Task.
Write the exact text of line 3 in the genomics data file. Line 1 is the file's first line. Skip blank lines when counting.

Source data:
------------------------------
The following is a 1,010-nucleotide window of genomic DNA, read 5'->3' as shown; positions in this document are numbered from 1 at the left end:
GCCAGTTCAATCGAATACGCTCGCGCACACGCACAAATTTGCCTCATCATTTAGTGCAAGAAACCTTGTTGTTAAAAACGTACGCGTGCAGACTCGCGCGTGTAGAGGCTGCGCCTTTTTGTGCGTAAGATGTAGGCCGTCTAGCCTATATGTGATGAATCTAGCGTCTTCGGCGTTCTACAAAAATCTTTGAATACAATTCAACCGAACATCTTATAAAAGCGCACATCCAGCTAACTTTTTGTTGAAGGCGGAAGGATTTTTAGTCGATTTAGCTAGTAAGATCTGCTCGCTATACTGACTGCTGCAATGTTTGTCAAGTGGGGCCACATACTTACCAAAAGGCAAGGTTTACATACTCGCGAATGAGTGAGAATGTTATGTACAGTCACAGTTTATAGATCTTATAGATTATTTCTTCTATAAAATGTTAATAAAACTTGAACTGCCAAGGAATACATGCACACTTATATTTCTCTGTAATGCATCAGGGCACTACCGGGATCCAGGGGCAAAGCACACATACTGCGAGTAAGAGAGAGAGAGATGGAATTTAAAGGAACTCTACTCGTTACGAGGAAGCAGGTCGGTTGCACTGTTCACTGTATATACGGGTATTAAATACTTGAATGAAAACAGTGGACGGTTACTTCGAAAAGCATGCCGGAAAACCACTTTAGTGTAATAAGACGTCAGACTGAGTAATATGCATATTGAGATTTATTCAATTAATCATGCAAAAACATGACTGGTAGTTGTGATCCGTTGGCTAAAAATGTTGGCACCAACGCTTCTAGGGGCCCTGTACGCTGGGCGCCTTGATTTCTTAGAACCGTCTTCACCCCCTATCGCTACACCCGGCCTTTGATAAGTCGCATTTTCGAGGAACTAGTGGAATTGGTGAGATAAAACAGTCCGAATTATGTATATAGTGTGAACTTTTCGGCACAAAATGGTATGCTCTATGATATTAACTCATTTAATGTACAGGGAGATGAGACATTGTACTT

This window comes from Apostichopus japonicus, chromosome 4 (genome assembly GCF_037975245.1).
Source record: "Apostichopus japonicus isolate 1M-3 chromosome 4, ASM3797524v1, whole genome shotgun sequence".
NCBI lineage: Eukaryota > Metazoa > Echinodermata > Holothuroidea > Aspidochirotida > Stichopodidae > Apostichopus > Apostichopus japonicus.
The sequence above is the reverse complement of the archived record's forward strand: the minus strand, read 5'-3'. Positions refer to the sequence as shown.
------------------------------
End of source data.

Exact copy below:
This window comes from Apostichopus japonicus, chromosome 4 (genome assembly GCF_037975245.1).